Mourners hugged at the IV Deli Mart, where part of Friday night’s mass shooting took place, in the Isla Vista area near Goleta, Calif.
Chris Carlson • Associated Press,
California debates gun law changes as students return
- Article by: Raquel Maria Dillon and Don Thompson
- Associated Press
- May 28, 2014 - 7:42 PM
GOLETA, Calif. – Students returned to classes Wednesday at the University of California, Santa Barbara, after the weekend rampage that left six students and their assailant dead in nearby Isla Vista.
In Sacramento, legislators debated ways to prevent troubled people from getting guns.
Some students were eager to resume academic routines. Others still struggled to cope with the tragedy.
“Sometimes you’re walking down the street and you feel like giving everybody a hug,” said Kelly Frances Dilnessa, 23, of Oroville.
Three students were stabbed to death, three were fatally shot, and 13 others were wounded Friday night in the attack by Elliot Rodger, 22, a community college student who had posted an Internet video outlining his plan to kill as many people as possible.
Rodger’s guns were legal
Rodger had legally obtained three semiautomatic handguns and still had 400 unspent rounds of ammunition when he shot himself, authorities said.
Richard Martinez, whose son Christopher Michaels-Martinez, 20, died in the attack, spoke at a memorial service Tuesday. He urged students to fight for tougher gun laws and blamed what he called the inaction of politicians.
“They have done nothing, and that’s why Chris died,” Martinez said.
He exhorted the crowd to chant “Not one more,” in reference to such attacks.
In Sacramento, two California Assembly members proposed legislation that would create a gun violence restraining order that could be sought from a judge by law enforcement at the request of family members and friends.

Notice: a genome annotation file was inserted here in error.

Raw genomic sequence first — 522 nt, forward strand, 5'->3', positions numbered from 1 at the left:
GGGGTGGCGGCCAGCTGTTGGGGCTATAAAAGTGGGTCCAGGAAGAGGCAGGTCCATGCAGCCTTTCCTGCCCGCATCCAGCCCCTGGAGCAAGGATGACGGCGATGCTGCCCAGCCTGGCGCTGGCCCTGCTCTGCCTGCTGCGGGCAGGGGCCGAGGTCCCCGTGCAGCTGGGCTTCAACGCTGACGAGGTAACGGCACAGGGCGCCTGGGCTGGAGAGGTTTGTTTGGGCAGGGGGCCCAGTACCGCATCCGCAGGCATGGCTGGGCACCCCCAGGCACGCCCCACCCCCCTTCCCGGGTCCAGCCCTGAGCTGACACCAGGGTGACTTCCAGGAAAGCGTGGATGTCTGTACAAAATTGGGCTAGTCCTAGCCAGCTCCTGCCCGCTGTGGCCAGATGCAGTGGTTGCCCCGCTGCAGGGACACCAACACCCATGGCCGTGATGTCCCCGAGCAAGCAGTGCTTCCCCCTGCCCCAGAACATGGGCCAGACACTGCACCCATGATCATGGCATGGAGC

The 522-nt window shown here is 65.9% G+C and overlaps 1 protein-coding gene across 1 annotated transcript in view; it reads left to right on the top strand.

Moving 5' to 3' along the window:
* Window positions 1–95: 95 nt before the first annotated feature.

“When someone is in crisis, the people closest to them are often the first to spot the warning signs, but almost nothing can now be done to get back their guns or prevent them from buying more,” said Democratic Assemblywoman Nancy Skinner of Berkeley.
Currently, therapists can tell authorities when they fear a client is at risk of committing a violent act. However, there is no prohibition on firearms ownership unless someone has been involuntarily committed for mental health treatment.
Another proposal involves establishing statewide protocols for law enforcement officers who are called to check on mentally troubled people.
Senate President Pro Tem Darrell Steinberg, D-Sacramento, suggested that authorities should be required as part of such welfare visits to check whether a person has purchased weapons instead of just talking to the person.
Searches also considered
Additional steps could include searching the individual’s surroundings and talking to roommates, neighbors and relatives, he said.
“There is a lot we can do to prevent these kinds of horrific events in the future,” said Steinberg, who has focused on mental health concerns.
State senators eulogized the students killed in the weekend violence and expressing frustration that such rampages continue despite previous efforts to end the problem.
The rampage came a month after sheriff’s deputies had visited Rodger after his parents became concerned about his postings on YouTube.
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